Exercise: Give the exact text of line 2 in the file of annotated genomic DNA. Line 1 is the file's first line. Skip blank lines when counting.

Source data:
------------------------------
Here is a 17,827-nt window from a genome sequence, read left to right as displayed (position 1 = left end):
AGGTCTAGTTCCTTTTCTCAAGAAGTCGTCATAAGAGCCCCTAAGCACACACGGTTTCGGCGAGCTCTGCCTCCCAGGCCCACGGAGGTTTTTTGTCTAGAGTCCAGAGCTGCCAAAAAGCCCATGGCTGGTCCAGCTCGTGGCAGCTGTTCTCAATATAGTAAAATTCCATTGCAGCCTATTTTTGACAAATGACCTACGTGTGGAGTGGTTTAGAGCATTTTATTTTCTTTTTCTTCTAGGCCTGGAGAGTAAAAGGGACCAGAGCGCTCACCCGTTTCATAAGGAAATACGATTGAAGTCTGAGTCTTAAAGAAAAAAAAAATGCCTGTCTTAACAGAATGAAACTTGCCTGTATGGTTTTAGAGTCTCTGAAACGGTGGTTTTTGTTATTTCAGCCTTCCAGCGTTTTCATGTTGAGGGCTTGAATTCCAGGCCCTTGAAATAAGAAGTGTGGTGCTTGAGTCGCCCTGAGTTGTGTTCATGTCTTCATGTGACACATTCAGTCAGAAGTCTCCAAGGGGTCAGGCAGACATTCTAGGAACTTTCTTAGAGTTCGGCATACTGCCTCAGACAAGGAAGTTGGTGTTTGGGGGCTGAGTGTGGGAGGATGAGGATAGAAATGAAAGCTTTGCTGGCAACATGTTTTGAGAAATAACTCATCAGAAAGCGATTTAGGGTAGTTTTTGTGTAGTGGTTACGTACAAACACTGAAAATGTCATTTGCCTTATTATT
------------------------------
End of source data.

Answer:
AGGTCTAGTTCCTTTTCTCAAGAAGTCGTCATAAGAGCCCCTAAGCACACACGGTTTCGGCGAGCTCTGCCTCCCAGGCCCACGGAGGTTTTTTGTCTAGAGTCCAGAGCTGCCAAAAAGCCCATGGCTGGTCCAGCTCGTGGCAGCTGTTCTCAATATAGTAAAATTCCATTGCAGCCTATTTTTGACAAATGACCTACGTGTGGAGTGGTTTAGAGCATTTTATTTTCTTTTTCTTCTAGGCCTGGAGAGTAAAAGGGACCAGAGCGCTCACCCGTTTCATAAGGAAATACGATTGAAGTCTGAGTCTTAAAGAAAAAAAAAATGCCTGTCTTAACAGAATGAAACTTGCCTGTATGGTTTTAGAGTCTCTGAAACGGTGGTTTTTGTTATTTCAGCCTTCCAGCGTTTTCATGTTGAGGGCTTGAATTCCAGGCCCTTGAAATAAGAAGTGTGGTGCTTGAGTCGCCCTGAGTTGTGTTCATGTCTTCATGTGACACATTCAGTCAGAAGTCTCCAAGGGGTCAGGCAGACATTCTAGGAACTTTCTTAGAGTTCGGCATACTGCCTCAGACAAGGAAGTTGGTGTTTGGGGGCTGAGTGTGGGAGGATGAGGATAGAAATGAAAGCTTTGCTGGCAACATGTTTTGAGAAATAACTCATCAGAAAGCGATTTAGGGTAGTTTTTGTGTAGTGGTTACGTACAAACACTGAAAATGTCATTTGCCTTATTATT